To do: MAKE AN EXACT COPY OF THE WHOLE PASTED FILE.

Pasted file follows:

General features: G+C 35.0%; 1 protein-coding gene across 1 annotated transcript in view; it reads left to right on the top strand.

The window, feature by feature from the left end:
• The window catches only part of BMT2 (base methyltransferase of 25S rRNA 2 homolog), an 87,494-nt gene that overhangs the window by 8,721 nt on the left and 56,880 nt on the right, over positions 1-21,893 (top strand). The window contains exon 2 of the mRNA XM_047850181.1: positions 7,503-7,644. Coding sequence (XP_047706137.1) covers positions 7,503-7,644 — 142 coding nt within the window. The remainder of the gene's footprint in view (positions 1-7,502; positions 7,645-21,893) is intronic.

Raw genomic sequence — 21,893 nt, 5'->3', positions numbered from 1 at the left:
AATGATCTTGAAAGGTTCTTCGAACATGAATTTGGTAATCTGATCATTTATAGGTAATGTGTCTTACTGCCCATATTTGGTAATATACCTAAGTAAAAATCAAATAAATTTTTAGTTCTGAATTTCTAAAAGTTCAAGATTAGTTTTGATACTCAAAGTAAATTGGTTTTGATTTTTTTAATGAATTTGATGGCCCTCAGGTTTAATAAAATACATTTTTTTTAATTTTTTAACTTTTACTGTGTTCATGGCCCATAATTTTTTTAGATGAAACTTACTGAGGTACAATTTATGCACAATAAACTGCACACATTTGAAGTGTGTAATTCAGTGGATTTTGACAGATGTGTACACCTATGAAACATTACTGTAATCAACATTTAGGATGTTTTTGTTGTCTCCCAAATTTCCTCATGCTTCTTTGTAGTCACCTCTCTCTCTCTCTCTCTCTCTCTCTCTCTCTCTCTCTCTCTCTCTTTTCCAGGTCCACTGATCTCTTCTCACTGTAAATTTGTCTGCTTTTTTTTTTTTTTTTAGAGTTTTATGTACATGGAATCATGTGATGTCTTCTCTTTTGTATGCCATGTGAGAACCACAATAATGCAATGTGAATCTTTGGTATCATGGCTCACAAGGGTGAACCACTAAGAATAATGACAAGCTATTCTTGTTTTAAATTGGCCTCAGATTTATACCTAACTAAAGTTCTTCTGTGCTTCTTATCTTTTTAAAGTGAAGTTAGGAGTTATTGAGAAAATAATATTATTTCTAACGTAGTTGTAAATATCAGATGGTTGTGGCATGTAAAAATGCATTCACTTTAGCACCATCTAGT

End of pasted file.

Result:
General features: G+C 35.0%; 1 protein-coding gene across 1 annotated transcript in view; it reads left to right on the top strand.

The window, feature by feature from the left end:
• The window catches only part of BMT2 (base methyltransferase of 25S rRNA 2 homolog), an 87,494-nt gene that overhangs the window by 8,721 nt on the left and 56,880 nt on the right, over positions 1-21,893 (top strand). The window contains exon 2 of the mRNA XM_047850181.1: positions 7,503-7,644. Coding sequence (XP_047706137.1) covers positions 7,503-7,644 — 142 coding nt within the window. The remainder of the gene's footprint in view (positions 1-7,502; positions 7,645-21,893) is intronic.

Raw genomic sequence — 21,893 nt, 5'->3', positions numbered from 1 at the left:
AATGATCTTGAAAGGTTCTTCGAACATGAATTTGGTAATCTGATCATTTATAGGTAATGTGTCTTACTGCCCATATTTGGTAATATACCTAAGTAAAAATCAAATAAATTTTTAGTTCTGAATTTCTAAAAGTTCAAGATTAGTTTTGATACTCAAAGTAAATTGGTTTTGATTTTTTTAATGAATTTGATGGCCCTCAGGTTTAATAAAATACATTTTTTTTAATTTTTTAACTTTTACTGTGTTCATGGCCCATAATTTTTTTAGATGAAACTTACTGAGGTACAATTTATGCACAATAAACTGCACACATTTGAAGTGTGTAATTCAGTGGATTTTGACAGATGTGTACACCTATGAAACATTACTGTAATCAACATTTAGGATGTTTTTGTTGTCTCCCAAATTTCCTCATGCTTCTTTGTAGTCACCTCTCTCTCTCTCTCTCTCTCTCTCTCTCTCTCTCTCTCTCTCTCTTTTCCAGGTCCACTGATCTCTTCTCACTGTAAATTTGTCTGCTTTTTTTTTTTTTTTTAGAGTTTTATGTACATGGAATCATGTGATGTCTTCTCTTTTGTATGCCATGTGAGAACCACAATAATGCAATGTGAATCTTTGGTATCATGGCTCACAAGGGTGAACCACTAAGAATAATGACAAGCTATTCTTGTTTTAAATTGGCCTCAGATTTATACCTAACTAAAGTTCTTCTGTGCTTCTTATCTTTTTAAAGTGAAGTTAGGAGTTATTGAGAAAATAATATTATTTCTAACGTAGTTGTAAATATCAGATGGTTGTGGCATGTAAAAATGCATTCACTTTAGCACCATCTAGT